Golden-skinned and headily fragrant, quince is a tantalising orchard fruit that’s been historically used in English kitchens for centuries. But do you know how to cook with quince? Here’s a quick guide.
How to cook with quince
Quince does well roasted with bold spices, such as cinnamon and star anise. Try slow-roasting them and serving with ice cream, cream or on top of meringue, like in this show-stopping Roasted quince pavlova (recipe below). Alternatively, boil quince down to make jams, chutneys and jellies to serve alongside an epic cheeseboard. Or stuff them whole with minced lamb for a perfumed savoury showstopper.
“Quince’s tangy sweet-sourness is a perfect foil for richer meaty dishes, so try roasting them with pork or game.” say the guys at family orchard Chegworth Valley. “Alternatively, bake them slowly, basting with butter, lemon and sugar. You can poach them too. They’re delicious for breakfast, served with yoghurt or on top of porridge. Or use them to add extra-special flavour to a humble apple pie”.
Brogdale Farm has 19 varieties of quince trees in their famous heritage tree collection in Kent. They recommend adding quince to a hearty Moroccan lamb tagine. “If you’re prepping them ahead, drop the pieces into a mixture of lemon and water to prevent them browning.”
How to store quince
When you get your quince home, make sure to store them in a cool, dry place. They’ll last for up to a week, just be sure to keep them separate from other foods as their aroma is wonderful but fairly strong. Otherwise, store quince wrapped in kitchen paper in the fridge for up to two weeks.
Can you eat quince raw?
Quince has a hard, bitter flesh that needs cooking to get it at its best. How do you know if it’s ready to use? Your quince is ripe once it’s turned from green to yellow, and it smells wonderfully aromatic.
A show-stopping recipe for roasted quince pavlova
This is a true show-stopping dessert that’ll impress your guests no end. Spiced roasted quince like this works equally well on its own with cream or ice cream, or on top of rice pudding or porridge. The season for quince is short, so swap in other orchard fruit like apples or pears, if you can’t get hold of them.
For the pavlova
– 8 egg whites
– 200g dark muscovado sugar
– 160g golden caster sugar
For the quince
– 200g golden caster sugar
– 6 star anise
– 2 cinnamon sticks
– 3 cloves
– 6 quince, peeled and chopped into quarters (or other orchard fruit)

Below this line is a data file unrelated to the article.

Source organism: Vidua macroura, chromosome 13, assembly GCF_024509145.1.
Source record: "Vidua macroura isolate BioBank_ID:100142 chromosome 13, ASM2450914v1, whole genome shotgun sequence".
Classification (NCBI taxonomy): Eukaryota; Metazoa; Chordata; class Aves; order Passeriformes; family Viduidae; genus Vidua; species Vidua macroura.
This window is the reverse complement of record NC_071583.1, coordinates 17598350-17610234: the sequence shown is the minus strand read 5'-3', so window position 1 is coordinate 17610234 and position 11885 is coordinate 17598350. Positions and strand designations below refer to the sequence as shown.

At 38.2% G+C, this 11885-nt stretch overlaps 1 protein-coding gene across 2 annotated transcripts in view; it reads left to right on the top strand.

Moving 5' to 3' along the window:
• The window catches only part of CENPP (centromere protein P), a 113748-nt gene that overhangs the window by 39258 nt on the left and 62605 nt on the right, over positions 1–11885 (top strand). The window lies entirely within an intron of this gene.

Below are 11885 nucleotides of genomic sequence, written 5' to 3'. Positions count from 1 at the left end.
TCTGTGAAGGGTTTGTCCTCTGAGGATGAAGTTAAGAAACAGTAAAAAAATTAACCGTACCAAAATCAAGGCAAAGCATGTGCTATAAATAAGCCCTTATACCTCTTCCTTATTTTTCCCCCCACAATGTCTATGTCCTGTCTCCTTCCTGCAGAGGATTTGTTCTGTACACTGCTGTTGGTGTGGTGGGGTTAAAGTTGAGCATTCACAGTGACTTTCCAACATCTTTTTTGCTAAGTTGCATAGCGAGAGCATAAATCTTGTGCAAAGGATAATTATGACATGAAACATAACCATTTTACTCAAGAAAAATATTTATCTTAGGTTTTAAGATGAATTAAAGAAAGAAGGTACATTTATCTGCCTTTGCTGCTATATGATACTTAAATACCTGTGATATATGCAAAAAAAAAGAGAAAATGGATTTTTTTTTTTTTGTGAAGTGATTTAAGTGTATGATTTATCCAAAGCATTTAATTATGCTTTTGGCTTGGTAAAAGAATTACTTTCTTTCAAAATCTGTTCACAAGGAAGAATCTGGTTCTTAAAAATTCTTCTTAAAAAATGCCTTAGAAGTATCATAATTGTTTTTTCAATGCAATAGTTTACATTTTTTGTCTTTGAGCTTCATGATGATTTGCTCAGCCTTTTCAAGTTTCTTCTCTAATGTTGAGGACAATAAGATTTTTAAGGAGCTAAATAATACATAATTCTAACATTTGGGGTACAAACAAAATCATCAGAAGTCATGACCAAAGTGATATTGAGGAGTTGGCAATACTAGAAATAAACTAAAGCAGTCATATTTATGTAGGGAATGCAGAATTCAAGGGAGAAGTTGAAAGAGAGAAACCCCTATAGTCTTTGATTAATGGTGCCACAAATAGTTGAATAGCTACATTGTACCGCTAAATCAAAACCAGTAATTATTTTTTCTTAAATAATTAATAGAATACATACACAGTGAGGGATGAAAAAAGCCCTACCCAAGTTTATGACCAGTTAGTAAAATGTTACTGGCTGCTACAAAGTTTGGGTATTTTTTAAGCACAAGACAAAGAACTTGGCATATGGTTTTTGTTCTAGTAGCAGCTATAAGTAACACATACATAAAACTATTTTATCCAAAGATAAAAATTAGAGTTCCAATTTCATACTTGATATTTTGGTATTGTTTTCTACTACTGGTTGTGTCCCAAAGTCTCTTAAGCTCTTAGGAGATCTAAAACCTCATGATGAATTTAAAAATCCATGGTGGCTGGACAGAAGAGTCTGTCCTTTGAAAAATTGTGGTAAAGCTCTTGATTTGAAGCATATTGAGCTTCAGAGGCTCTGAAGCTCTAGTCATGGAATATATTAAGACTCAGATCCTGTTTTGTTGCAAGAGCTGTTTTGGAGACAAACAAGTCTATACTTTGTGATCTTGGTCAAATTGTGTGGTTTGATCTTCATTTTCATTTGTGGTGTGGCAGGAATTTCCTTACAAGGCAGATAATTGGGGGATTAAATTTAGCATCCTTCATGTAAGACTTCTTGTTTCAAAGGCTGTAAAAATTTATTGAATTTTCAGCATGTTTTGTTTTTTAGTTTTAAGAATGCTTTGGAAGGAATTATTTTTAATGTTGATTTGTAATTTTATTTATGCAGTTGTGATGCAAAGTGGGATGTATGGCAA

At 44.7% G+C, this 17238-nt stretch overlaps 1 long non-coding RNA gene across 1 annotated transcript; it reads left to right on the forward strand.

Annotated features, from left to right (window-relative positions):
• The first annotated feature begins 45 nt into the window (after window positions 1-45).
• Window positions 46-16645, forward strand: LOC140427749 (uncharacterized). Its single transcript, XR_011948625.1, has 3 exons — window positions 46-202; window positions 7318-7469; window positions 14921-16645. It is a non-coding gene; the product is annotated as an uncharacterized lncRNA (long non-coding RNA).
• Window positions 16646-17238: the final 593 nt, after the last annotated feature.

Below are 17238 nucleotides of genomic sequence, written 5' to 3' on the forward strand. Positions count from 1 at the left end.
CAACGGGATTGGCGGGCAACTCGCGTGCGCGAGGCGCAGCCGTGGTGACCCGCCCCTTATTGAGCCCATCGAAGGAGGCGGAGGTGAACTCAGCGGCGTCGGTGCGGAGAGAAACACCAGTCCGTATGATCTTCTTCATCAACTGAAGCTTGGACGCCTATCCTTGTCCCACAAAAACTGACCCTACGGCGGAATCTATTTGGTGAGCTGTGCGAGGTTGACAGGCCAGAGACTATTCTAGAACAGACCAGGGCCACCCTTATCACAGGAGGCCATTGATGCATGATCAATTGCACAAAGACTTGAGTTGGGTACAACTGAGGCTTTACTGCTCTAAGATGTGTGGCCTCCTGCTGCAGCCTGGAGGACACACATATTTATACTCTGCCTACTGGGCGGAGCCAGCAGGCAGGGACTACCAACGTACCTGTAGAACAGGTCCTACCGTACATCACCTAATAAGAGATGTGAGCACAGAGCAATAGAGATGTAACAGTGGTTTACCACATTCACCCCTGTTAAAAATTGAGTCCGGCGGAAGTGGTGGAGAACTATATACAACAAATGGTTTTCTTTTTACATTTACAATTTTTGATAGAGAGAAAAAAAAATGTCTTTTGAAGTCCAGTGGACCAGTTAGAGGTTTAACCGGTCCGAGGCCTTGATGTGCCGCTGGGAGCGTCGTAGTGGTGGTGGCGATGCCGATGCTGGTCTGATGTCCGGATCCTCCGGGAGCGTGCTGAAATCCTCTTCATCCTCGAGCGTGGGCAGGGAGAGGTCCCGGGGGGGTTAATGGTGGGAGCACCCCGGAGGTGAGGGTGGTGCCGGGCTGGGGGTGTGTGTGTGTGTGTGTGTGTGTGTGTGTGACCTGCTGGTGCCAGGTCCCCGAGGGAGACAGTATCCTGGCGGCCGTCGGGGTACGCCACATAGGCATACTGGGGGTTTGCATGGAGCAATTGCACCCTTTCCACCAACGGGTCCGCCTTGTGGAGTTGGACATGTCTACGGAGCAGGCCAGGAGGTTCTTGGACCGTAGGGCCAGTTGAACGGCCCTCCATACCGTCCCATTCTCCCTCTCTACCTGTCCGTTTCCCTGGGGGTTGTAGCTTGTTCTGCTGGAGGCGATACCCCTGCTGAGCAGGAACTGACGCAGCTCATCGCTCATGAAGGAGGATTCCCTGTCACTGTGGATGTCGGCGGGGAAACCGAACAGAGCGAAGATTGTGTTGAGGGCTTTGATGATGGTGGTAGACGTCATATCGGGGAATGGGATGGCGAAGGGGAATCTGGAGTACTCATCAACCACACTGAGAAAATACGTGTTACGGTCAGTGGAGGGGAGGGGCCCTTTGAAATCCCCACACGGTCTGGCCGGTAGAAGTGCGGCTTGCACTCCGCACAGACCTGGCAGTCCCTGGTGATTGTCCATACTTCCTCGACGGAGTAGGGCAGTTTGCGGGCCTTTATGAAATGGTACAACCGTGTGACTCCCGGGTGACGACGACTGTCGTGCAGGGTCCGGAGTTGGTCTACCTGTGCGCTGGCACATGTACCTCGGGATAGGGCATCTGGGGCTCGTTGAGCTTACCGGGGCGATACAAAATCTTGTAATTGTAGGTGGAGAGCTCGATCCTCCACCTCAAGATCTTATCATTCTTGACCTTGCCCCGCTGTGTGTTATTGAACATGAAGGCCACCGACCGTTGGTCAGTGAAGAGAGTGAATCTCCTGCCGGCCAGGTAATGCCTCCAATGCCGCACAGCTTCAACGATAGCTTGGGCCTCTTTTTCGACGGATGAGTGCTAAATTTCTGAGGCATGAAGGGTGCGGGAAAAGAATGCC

– 800ml double cream, to serve
1. Make the meringue the day before you’d like to serve it. Preheat the oven to 120°C. Line a baking tray with baking parchment, place a dinner plate in the centre and draw around it to use as a guideline.
2. Stir the sugars together in a bowl. Add the egg whites to another clean bowl and whisk, until they form soft peaks. Add a tablespoon of sugar to the egg whites and whisk to incorporate before adding another spoonful. Continue whisking until all the sugar is added and the meringue forms stiff peaks.
3. Spoon the meringue onto the baking tray, carefully spreading it inside the circle. Use the back of the spoon to gently press the centre of the meringue down, to create a crater.
4. Bake in the oven for 2 hours, then turn the oven off and leave the meringue to cool in the oven overnight. The next day, remove the meringue and preheat the oven to 180°C.
5. To make the quince, start with making a sugar syrup. Add the sugar and 1 litre of water to a saucepan, along with the star anise, cinnamon and cloves. Bring to the boil for 10 minutes. Add the quince quarters and simmer for 5 minutes.
6. Remove the quince and place them on a baking tray lined with greaseproof paper. Boil the sugar syrup until it has reduced by half, then pour it over the quince. Roast in the oven for 30 minutes.
7. Peel the meringue carefully off the baking parchment and place onto your serving plate. Whip the cream until thickened, then spoon it into the crater of the meringue. Arrange the roasted quince slices on top and drizzle with the cooking juices to serve.